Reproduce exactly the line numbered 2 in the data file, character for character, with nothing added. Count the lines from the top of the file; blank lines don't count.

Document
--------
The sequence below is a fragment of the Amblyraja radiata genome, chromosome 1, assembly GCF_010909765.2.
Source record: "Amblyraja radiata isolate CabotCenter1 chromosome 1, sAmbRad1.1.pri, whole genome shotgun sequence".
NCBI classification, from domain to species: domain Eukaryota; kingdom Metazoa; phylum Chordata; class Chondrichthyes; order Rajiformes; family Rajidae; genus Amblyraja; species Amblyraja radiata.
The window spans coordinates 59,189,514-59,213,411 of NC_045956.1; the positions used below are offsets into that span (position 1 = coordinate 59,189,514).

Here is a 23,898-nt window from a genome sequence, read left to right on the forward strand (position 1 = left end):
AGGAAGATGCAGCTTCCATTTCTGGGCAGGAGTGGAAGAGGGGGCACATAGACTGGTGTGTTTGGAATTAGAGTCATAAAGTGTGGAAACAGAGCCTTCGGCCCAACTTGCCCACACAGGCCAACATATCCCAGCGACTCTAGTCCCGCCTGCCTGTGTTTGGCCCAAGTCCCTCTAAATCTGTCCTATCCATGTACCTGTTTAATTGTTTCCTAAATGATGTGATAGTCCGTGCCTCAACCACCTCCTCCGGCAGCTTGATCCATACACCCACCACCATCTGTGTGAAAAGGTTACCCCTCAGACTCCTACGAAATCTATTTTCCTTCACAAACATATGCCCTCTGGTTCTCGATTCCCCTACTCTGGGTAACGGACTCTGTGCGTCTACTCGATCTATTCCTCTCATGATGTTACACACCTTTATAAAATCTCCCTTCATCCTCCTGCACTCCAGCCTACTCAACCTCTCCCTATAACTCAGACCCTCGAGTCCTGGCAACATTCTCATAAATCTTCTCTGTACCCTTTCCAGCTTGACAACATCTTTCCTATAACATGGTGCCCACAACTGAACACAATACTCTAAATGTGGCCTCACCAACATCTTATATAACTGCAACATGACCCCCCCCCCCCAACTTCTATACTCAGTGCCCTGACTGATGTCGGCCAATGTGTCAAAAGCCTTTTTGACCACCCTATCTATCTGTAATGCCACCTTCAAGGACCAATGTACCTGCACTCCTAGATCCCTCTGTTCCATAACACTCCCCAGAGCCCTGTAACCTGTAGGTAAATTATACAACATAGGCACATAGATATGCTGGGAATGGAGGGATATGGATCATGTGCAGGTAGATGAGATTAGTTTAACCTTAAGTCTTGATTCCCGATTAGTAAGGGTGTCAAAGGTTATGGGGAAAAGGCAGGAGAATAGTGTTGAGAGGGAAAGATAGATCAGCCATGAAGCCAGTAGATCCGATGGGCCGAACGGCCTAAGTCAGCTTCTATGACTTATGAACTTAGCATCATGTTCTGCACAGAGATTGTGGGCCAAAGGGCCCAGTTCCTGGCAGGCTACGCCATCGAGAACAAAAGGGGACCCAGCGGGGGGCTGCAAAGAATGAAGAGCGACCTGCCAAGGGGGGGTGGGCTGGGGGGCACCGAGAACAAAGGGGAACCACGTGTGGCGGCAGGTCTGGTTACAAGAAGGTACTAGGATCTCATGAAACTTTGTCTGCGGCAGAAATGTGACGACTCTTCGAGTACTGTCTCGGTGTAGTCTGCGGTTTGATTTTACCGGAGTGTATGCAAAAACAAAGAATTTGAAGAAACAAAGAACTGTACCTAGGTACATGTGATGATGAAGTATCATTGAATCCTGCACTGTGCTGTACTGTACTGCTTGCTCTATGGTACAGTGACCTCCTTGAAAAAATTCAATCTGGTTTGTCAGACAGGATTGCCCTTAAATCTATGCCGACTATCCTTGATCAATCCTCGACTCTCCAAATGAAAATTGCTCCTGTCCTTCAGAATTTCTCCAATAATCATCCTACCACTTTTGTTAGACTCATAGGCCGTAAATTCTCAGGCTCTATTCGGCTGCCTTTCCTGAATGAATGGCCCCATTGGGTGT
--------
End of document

Source record: "Amblyraja radiata isolate CabotCenter1 chromosome 1, sAmbRad1.1.pri, whole genome shotgun sequence".